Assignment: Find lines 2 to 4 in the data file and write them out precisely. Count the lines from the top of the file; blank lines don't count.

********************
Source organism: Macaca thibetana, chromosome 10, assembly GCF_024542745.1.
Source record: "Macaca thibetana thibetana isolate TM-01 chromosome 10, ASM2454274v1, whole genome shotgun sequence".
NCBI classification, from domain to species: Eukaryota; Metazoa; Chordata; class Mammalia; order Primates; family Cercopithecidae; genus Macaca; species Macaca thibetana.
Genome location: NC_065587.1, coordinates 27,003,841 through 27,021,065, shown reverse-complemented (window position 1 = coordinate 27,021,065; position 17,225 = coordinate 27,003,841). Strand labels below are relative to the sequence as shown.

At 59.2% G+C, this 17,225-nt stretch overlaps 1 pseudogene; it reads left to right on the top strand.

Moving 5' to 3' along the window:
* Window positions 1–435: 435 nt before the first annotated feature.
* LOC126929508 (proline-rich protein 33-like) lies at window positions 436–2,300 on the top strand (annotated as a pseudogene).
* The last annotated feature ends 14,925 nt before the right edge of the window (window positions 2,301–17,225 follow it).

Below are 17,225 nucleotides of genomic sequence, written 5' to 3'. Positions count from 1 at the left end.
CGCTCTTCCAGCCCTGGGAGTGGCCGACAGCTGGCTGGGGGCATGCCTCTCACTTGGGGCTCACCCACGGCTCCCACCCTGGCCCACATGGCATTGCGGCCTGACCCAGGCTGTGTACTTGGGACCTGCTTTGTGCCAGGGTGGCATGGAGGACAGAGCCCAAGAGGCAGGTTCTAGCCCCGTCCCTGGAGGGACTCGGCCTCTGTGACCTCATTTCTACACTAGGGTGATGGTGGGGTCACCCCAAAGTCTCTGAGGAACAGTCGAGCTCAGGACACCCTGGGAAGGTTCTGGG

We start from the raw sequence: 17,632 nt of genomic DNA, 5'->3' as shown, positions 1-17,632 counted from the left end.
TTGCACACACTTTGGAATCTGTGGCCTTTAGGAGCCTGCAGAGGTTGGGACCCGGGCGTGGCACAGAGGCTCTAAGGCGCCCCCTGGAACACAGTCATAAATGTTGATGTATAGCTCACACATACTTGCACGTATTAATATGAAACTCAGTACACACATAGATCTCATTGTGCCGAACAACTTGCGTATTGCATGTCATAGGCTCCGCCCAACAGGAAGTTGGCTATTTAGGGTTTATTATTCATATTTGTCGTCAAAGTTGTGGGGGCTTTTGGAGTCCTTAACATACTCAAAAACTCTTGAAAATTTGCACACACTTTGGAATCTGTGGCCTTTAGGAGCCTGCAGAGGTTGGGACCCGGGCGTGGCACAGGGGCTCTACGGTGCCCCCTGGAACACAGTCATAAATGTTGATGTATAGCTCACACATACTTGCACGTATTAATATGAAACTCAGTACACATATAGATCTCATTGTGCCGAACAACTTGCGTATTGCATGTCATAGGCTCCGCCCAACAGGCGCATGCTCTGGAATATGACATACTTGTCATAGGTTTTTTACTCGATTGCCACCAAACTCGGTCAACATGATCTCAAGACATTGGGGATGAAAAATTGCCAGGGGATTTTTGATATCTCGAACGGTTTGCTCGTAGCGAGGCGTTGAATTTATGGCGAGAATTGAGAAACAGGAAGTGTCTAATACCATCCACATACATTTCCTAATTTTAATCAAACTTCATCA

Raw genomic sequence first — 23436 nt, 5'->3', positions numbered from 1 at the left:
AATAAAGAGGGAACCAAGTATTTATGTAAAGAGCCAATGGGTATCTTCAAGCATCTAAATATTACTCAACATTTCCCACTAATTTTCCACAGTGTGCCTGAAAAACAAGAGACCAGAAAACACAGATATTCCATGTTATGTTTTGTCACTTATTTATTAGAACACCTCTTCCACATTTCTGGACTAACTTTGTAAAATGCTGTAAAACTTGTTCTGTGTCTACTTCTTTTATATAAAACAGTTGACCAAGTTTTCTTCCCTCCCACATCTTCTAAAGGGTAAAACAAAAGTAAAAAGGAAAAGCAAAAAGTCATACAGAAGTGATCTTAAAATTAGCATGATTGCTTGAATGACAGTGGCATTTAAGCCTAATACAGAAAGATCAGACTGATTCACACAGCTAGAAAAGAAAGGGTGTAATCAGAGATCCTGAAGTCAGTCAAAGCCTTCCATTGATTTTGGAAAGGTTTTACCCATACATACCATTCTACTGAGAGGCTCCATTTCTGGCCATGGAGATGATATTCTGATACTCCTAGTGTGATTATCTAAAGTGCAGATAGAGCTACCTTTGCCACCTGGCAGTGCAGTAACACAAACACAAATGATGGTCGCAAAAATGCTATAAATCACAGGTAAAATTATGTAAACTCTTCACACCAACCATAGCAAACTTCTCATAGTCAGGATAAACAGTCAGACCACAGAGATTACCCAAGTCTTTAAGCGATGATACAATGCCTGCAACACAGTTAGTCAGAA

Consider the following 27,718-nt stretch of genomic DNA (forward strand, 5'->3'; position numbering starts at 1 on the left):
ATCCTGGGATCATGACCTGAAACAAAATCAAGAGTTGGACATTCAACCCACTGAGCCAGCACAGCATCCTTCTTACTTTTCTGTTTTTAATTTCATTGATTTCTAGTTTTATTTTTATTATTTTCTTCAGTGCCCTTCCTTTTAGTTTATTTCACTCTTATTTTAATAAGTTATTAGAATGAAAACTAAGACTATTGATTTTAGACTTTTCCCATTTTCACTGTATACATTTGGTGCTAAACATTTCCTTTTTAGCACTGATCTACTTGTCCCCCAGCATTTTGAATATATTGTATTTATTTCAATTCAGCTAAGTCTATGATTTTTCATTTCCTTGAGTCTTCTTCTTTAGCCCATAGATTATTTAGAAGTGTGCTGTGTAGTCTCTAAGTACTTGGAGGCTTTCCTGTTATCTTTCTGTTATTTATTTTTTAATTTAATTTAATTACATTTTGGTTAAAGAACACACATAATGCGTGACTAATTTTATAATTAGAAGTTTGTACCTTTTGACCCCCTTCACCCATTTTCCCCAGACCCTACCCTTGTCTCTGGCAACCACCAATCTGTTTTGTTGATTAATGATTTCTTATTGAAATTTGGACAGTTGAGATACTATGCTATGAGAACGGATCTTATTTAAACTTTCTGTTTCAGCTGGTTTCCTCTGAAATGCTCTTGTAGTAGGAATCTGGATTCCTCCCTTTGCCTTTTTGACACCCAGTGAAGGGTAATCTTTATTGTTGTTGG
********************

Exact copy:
Source record: "Macaca thibetana thibetana isolate TM-01 chromosome 10, ASM2454274v1, whole genome shotgun sequence".
NCBI classification, from domain to species: Eukaryota; Metazoa; Chordata; class Mammalia; order Primates; family Cercopithecidae; genus Macaca; species Macaca thibetana.
Genome location: NC_065587.1, coordinates 27,003,841 through 27,021,065, shown reverse-complemented (window position 1 = coordinate 27,021,065; position 17,225 = coordinate 27,003,841). Strand labels below are relative to the sequence as shown.